|By Haim Koshchitzky||
|April 8, 2014 09:30 AM EDT||
Leading Web search portals are using semantic search engines to deliver answers instead of results. That same technology is now emerging in the enterprise. It can help developers tame log data by uncovering information about application performance problems and answering the question ‘what went wrong?'.
We've all been there: you're looking for something on the Web, and the search engine returns a lengthy list of blue links. All of the Web pages are shown in one place, but it takes time and effort to find the right one. The same is true for many application log tools, which may centralize information but fail to identify the actual problem.
Enterprise applications can "live" in many places and their logs might be scattered and unstandardized. First generation log analysis tools made some of the log data searchable, but the onus was on the developer to know what to look for. That process could take many hours, potentially leading to unacceptable downtime for critical applications. Proprietary log formats also confuse and confound conventional keyword search.
That's why semantic search can be so helpful. It uses machine intelligence to understand the context of words, so it becomes possible for a Google user to type "cheap flights to Tel Aviv on February 10th" rather than just "cheap flights" and receive a listing of actual flights rather than links to airline discounters. Bing Facebook, Google and some vertical search engines include semantic technology to better understand natural language. It saves time and creates a better experience.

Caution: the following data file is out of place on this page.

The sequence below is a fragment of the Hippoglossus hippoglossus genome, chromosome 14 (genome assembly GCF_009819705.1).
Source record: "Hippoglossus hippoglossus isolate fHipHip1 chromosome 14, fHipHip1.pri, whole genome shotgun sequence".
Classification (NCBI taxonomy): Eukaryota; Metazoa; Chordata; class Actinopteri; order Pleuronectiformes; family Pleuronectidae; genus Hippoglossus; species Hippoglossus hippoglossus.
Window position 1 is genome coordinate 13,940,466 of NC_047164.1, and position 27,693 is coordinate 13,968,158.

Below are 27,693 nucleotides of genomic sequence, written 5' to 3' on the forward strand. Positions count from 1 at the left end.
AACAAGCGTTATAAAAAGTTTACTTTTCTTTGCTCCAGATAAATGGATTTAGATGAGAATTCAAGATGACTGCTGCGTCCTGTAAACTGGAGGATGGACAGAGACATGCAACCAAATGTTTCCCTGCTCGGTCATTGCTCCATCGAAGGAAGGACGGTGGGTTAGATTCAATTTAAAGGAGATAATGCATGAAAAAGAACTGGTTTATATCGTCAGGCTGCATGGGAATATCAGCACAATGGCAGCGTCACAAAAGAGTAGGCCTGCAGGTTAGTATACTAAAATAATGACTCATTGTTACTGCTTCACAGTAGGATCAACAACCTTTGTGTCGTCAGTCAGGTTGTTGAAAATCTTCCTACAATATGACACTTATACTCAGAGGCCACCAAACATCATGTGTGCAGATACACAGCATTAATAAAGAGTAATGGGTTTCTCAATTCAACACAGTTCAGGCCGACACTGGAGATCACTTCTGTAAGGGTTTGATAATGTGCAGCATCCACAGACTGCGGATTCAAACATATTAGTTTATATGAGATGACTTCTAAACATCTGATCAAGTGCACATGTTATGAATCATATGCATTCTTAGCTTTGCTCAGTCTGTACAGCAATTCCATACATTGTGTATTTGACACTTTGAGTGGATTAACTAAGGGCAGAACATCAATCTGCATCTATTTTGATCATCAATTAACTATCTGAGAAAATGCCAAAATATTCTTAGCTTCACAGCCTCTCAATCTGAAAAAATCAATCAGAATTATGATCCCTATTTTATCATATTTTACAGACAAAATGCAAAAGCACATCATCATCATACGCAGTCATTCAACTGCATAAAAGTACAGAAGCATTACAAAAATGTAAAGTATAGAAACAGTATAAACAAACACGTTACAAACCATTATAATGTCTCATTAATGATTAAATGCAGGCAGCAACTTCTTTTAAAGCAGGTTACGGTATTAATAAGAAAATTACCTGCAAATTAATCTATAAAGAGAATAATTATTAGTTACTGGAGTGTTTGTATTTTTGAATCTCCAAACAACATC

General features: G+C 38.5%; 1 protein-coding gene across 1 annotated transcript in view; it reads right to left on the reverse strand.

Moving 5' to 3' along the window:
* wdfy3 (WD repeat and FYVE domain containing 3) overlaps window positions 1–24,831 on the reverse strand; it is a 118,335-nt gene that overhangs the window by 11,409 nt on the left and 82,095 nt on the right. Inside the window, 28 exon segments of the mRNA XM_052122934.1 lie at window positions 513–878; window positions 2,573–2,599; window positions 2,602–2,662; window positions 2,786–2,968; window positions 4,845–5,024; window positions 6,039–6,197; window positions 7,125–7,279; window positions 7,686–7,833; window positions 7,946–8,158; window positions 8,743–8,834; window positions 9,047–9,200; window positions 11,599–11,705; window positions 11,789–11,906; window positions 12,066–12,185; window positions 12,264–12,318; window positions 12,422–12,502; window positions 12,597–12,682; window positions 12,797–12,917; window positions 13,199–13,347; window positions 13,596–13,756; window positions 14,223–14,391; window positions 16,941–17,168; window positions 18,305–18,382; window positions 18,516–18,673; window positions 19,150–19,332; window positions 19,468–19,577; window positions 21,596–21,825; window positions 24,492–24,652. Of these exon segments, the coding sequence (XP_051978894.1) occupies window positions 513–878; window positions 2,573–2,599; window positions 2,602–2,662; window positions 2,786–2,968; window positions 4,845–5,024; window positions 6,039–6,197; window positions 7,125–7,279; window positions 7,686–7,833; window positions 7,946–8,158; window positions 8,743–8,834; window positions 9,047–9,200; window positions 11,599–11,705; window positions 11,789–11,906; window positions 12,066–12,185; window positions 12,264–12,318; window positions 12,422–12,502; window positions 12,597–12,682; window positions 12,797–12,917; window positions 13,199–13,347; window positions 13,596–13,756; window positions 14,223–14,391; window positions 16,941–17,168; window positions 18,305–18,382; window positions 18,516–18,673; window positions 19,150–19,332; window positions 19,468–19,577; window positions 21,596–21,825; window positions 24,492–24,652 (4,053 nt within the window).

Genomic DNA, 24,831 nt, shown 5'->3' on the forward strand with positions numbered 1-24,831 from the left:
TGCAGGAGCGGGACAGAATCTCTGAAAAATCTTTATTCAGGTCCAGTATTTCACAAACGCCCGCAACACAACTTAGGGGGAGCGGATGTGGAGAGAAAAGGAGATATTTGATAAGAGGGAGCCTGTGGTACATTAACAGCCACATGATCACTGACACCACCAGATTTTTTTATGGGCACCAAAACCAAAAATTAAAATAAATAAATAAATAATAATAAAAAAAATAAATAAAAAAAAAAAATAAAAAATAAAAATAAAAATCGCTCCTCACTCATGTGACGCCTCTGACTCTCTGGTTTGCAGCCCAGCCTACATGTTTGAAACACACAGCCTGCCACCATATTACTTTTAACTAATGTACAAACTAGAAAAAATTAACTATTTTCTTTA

The time saving is even more dramatic for developers who are using log analysis tools with this capability. The challenge of reading proprietary logs is immediately solved by virtue of the semantic ontology, so it's no longer necessary to examine each console separately. Machine intelligence also augments the ability of the developer to find answers within minutes instead of hours. It's called intelligence amplification.
U.S. military researchers first conceived of intelligence amplification during the '50s and '60s. It's now being put into practice by applying semantic search principles to apps.
Application log searches that are augmented with intelligence amplification can prioritize events, and zero in on the proverbial needle in the haystack. It becomes possible for a developer to quickly learn that a database connection, rather than an internal application issue, was the root cause of a failure. A keyword search may turn up hundreds of connection problems when only 15 are really meaningful.
After having been proven on the Web, semantic search is emerging as a valuable technology within the datacenter to save time and solve problems for developers.
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